Editor David Blewitt, who cut such 1980s blockbusters as “Ghostbusters,” died of complications from Parkinson’s disease July 8 in Sherman Oaks, Calif. He was 81.

Blewitt’s love of showbiz started early when, at age 15, he worked as an usher at L.A.’s Orpheum Theater. Later, following a stint in the Air Force as an aerial reconnaissance photographer, he returned to Hollywood to work as a cinematographer in such TV series as “Hollywood and the Stars,” and “The World of Animals” during the 1960s.

He segued from there to editing at David Wolper Prods., mostly cutting docs such as “The Undersea World of Jacques Cousteau,” “That’s Entertainment,” “That’s Entertainment II,” ” Movin’ With Nancy” and “Life Goes to War: Hollywood and the Home Front.”

Besides “Ghostbusters,” his other major feature credits included the 1972 Goldie Hawn starrer “Butterflies Are Free,” 1980’s Richard Dreyfuss/Amy Irving toplined “The Competition” and 1978’s “The Buddy Holly Story.”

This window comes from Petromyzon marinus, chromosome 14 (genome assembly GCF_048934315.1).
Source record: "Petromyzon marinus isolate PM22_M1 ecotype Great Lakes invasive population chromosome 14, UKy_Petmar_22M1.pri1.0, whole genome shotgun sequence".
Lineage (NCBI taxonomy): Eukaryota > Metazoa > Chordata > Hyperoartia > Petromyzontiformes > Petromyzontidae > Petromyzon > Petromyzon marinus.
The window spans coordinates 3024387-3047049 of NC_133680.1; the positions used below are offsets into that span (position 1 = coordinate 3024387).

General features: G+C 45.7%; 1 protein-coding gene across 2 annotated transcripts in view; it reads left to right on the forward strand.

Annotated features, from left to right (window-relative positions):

“Over the next three decades, Dad had his dream job and loved every minute of it,” said his daughter, Risa Bastien, also a film editor. Blewitt was so passionate about editing that his license plate read “ICUTPIX.”

Blewitt earned an Oscar nomination for “The Competition,” was nommed for Emmy and won two ACE Eddies besides receiving a lifetime kudo from the American Cinema Editors.

Along with his daughter, survivors include his wife, Ann; and a granddaughter.

No services are planned. Donations may be made to Pet Orphans of Southern California at petorphansfund.org or 7720 Gloria Ave., Van Nuys, CA 91406.